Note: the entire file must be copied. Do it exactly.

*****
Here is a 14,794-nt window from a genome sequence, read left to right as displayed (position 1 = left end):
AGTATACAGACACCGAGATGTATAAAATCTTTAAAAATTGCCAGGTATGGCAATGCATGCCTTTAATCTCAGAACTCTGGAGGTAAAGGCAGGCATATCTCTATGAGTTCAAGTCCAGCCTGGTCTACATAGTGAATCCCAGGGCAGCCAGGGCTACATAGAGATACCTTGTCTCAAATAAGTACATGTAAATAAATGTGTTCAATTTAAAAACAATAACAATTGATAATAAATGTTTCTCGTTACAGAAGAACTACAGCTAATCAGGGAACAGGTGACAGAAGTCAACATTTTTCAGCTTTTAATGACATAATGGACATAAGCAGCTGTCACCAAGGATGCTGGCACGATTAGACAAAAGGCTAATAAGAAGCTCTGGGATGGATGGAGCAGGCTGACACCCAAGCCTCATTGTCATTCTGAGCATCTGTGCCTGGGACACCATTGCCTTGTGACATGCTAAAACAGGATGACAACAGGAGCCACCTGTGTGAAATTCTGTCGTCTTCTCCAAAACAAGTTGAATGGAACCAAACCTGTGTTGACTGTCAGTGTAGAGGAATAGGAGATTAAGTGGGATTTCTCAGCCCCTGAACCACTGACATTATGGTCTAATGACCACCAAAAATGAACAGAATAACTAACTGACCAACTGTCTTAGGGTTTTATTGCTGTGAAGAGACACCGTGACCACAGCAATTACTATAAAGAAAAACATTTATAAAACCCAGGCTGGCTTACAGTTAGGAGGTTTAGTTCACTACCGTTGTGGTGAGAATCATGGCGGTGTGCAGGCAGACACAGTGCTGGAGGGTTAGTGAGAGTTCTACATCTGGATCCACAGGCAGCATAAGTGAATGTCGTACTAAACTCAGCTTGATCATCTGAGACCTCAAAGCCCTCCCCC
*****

Here is a 14,794-nt window from a genome sequence, read left to right as displayed (position 1 = left end):
AGTATACAGACACCGAGATGTATAAAATCTTTAAAAATTGCCAGGTATGGCAATGCATGCCTTTAATCTCAGAACTCTGGAGGTAAAGGCAGGCATATCTCTATGAGTTCAAGTCCAGCCTGGTCTACATAGTGAATCCCAGGGCAGCCAGGGCTACATAGAGATACCTTGTCTCAAATAAGTACATGTAAATAAATGTGTTCAATTTAAAAACAATAACAATTGATAATAAATGTTTCTCGTTACAGAAGAACTACAGCTAATCAGGGAACAGGTGACAGAAGTCAACATTTTTCAGCTTTTAATGACATAATGGACATAAGCAGCTGTCACCAAGGATGCTGGCACGATTAGACAAAAGGCTAATAAGAAGCTCTGGGATGGATGGAGCAGGCTGACACCCAAGCCTCATTGTCATTCTGAGCATCTGTGCCTGGGACACCATTGCCTTGTGACATGCTAAAACAGGATGACAACAGGAGCCACCTGTGTGAAATTCTGTCGTCTTCTCCAAAACAAGTTGAATGGAACCAAACCTGTGTTGACTGTCAGTGTAGAGGAATAGGAGATTAAGTGGGATTTCTCAGCCCCTGAACCACTGACATTATGGTCTAATGACCACCAAAAATGAACAGAATAACTAACTGACCAACTGTCTTAGGGTTTTATTGCTGTGAAGAGACACCGTGACCACAGCAATTACTATAAAGAAAAACATTTATAAAACCCAGGCTGGCTTACAGTTAGGAGGTTTAGTTCACTACCGTTGTGGTGAGAATCATGGCGGTGTGCAGGCAGACACAGTGCTGGAGGGTTAGTGAGAGTTCTACATCTGGATCCACAGGCAGCATAAGTGAATGTCGTACTAAACTCAGCTTGATCATCTGAGACCTCAAAGCCCTCCCCC